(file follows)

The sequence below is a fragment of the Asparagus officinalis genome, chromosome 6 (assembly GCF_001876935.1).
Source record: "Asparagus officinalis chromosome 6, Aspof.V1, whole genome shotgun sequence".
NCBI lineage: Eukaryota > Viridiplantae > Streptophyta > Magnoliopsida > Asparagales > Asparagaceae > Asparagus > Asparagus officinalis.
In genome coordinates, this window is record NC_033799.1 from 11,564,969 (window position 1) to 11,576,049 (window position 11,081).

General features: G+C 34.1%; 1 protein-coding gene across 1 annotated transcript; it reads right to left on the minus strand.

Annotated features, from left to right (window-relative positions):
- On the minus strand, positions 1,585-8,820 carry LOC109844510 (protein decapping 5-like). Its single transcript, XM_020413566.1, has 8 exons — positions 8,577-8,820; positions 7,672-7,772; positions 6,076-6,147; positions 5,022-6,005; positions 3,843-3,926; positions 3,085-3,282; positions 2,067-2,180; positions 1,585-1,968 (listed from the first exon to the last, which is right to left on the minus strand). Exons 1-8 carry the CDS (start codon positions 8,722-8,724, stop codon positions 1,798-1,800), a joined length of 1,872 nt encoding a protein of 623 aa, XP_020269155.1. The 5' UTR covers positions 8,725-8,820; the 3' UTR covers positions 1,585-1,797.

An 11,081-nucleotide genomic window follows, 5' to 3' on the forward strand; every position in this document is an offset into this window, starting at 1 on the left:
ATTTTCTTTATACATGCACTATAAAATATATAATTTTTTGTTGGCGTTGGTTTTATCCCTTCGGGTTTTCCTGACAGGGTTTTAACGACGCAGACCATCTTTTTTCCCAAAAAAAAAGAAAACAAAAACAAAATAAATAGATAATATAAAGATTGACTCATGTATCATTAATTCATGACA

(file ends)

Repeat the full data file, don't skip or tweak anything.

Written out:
The sequence below is a fragment of the Asparagus officinalis genome, chromosome 6 (assembly GCF_001876935.1).
Source record: "Asparagus officinalis chromosome 6, Aspof.V1, whole genome shotgun sequence".
NCBI lineage: Eukaryota > Viridiplantae > Streptophyta > Magnoliopsida > Asparagales > Asparagaceae > Asparagus > Asparagus officinalis.
In genome coordinates, this window is record NC_033799.1 from 11,564,969 (window position 1) to 11,576,049 (window position 11,081).

General features: G+C 34.1%; 1 protein-coding gene across 1 annotated transcript; it reads right to left on the minus strand.

Annotated features, from left to right (window-relative positions):
- On the minus strand, positions 1,585-8,820 carry LOC109844510 (protein decapping 5-like). Its single transcript, XM_020413566.1, has 8 exons — positions 8,577-8,820; positions 7,672-7,772; positions 6,076-6,147; positions 5,022-6,005; positions 3,843-3,926; positions 3,085-3,282; positions 2,067-2,180; positions 1,585-1,968 (listed from the first exon to the last, which is right to left on the minus strand). Exons 1-8 carry the CDS (start codon positions 8,722-8,724, stop codon positions 1,798-1,800), a joined length of 1,872 nt encoding a protein of 623 aa, XP_020269155.1. The 5' UTR covers positions 8,725-8,820; the 3' UTR covers positions 1,585-1,797.

An 11,081-nucleotide genomic window follows, 5' to 3' on the forward strand; every position in this document is an offset into this window, starting at 1 on the left:
ATTTTCTTTATACATGCACTATAAAATATATAATTTTTTGTTGGCGTTGGTTTTATCCCTTCGGGTTTTCCTGACAGGGTTTTAACGACGCAGACCATCTTTTTTCCCAAAAAAAAAGAAAACAAAAACAAAATAAATAGATAATATAAAGATTGACTCATGTATCATTAATTCATGACA